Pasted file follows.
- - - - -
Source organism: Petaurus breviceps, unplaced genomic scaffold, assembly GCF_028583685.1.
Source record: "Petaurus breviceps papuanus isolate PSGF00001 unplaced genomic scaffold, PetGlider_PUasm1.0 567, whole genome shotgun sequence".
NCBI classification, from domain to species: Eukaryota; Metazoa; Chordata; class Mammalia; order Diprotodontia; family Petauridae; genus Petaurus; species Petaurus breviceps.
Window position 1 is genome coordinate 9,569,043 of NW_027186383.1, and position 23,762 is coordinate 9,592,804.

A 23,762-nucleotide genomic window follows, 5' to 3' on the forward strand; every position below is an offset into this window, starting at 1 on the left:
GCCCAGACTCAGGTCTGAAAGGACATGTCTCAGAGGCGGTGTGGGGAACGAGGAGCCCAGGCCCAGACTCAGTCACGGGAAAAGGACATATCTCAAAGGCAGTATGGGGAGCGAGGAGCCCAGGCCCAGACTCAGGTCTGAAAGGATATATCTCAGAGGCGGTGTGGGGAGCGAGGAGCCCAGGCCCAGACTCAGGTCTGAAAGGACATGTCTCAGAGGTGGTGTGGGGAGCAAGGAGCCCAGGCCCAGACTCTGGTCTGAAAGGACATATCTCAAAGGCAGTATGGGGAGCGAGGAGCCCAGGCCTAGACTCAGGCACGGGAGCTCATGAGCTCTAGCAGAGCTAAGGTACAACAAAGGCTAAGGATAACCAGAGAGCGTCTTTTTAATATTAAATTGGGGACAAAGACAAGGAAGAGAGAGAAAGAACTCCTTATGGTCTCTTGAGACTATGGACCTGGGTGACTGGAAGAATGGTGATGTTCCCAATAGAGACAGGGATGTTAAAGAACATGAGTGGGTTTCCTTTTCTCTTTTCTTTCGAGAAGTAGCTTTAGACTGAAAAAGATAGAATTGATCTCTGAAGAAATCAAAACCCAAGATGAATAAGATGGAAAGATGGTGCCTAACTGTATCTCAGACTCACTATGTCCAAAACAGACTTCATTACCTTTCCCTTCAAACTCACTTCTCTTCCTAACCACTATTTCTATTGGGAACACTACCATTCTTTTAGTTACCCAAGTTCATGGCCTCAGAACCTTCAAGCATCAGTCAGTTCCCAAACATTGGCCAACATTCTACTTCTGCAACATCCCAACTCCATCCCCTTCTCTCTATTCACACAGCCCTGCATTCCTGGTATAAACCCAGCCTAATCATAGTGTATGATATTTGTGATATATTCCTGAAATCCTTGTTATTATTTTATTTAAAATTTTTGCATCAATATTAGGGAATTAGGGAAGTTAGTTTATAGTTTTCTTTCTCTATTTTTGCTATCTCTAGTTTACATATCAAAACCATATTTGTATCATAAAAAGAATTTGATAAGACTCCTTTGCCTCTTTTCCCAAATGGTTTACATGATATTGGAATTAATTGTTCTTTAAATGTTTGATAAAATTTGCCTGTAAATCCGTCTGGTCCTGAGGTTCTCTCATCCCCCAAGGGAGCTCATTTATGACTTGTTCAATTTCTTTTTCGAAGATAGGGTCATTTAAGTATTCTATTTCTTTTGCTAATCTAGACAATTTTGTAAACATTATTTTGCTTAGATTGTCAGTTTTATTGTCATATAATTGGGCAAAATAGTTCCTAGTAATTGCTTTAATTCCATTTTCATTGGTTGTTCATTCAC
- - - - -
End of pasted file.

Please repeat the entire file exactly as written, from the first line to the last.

Source organism: Petaurus breviceps, unplaced genomic scaffold, assembly GCF_028583685.1.
Source record: "Petaurus breviceps papuanus isolate PSGF00001 unplaced genomic scaffold, PetGlider_PUasm1.0 567, whole genome shotgun sequence".
NCBI classification, from domain to species: Eukaryota; Metazoa; Chordata; class Mammalia; order Diprotodontia; family Petauridae; genus Petaurus; species Petaurus breviceps.
Window position 1 is genome coordinate 9,569,043 of NW_027186383.1, and position 23,762 is coordinate 9,592,804.

A 23,762-nucleotide genomic window follows, 5' to 3' on the forward strand; every position below is an offset into this window, starting at 1 on the left:
GCCCAGACTCAGGTCTGAAAGGACATGTCTCAGAGGCGGTGTGGGGAACGAGGAGCCCAGGCCCAGACTCAGTCACGGGAAAAGGACATATCTCAAAGGCAGTATGGGGAGCGAGGAGCCCAGGCCCAGACTCAGGTCTGAAAGGATATATCTCAGAGGCGGTGTGGGGAGCGAGGAGCCCAGGCCCAGACTCAGGTCTGAAAGGACATGTCTCAGAGGTGGTGTGGGGAGCAAGGAGCCCAGGCCCAGACTCTGGTCTGAAAGGACATATCTCAAAGGCAGTATGGGGAGCGAGGAGCCCAGGCCTAGACTCAGGCACGGGAGCTCATGAGCTCTAGCAGAGCTAAGGTACAACAAAGGCTAAGGATAACCAGAGAGCGTCTTTTTAATATTAAATTGGGGACAAAGACAAGGAAGAGAGAGAAAGAACTCCTTATGGTCTCTTGAGACTATGGACCTGGGTGACTGGAAGAATGGTGATGTTCCCAATAGAGACAGGGATGTTAAAGAACATGAGTGGGTTTCCTTTTCTCTTTTCTTTCGAGAAGTAGCTTTAGACTGAAAAAGATAGAATTGATCTCTGAAGAAATCAAAACCCAAGATGAATAAGATGGAAAGATGGTGCCTAACTGTATCTCAGACTCACTATGTCCAAAACAGACTTCATTACCTTTCCCTTCAAACTCACTTCTCTTCCTAACCACTATTTCTATTGGGAACACTACCATTCTTTTAGTTACCCAAGTTCATGGCCTCAGAACCTTCAAGCATCAGTCAGTTCCCAAACATTGGCCAACATTCTACTTCTGCAACATCCCAACTCCATCCCCTTCTCTCTATTCACACAGCCCTGCATTCCTGGTATAAACCCAGCCTAATCATAGTGTATGATATTTGTGATATATTCCTGAAATCCTTGTTATTATTTTATTTAAAATTTTTGCATCAATATTAGGGAATTAGGGAAGTTAGTTTATAGTTTTCTTTCTCTATTTTTGCTATCTCTAGTTTACATATCAAAACCATATTTGTATCATAAAAAGAATTTGATAAGACTCCTTTGCCTCTTTTCCCAAATGGTTTACATGATATTGGAATTAATTGTTCTTTAAATGTTTGATAAAATTTGCCTGTAAATCCGTCTGGTCCTGAGGTTCTCTCATCCCCCAAGGGAGCTCATTTATGACTTGTTCAATTTCTTTTTCGAAGATAGGGTCATTTAAGTATTCTATTTCTTTTGCTAATCTAGACAATTTTGTAAACATTATTTTGCTTAGATTGTCAGTTTTATTGTCATATAATTGGGCAAAATAGTTCCTAGTAATTGCTTTAATTCCATTTTCATTGGTTGTTCATTCAC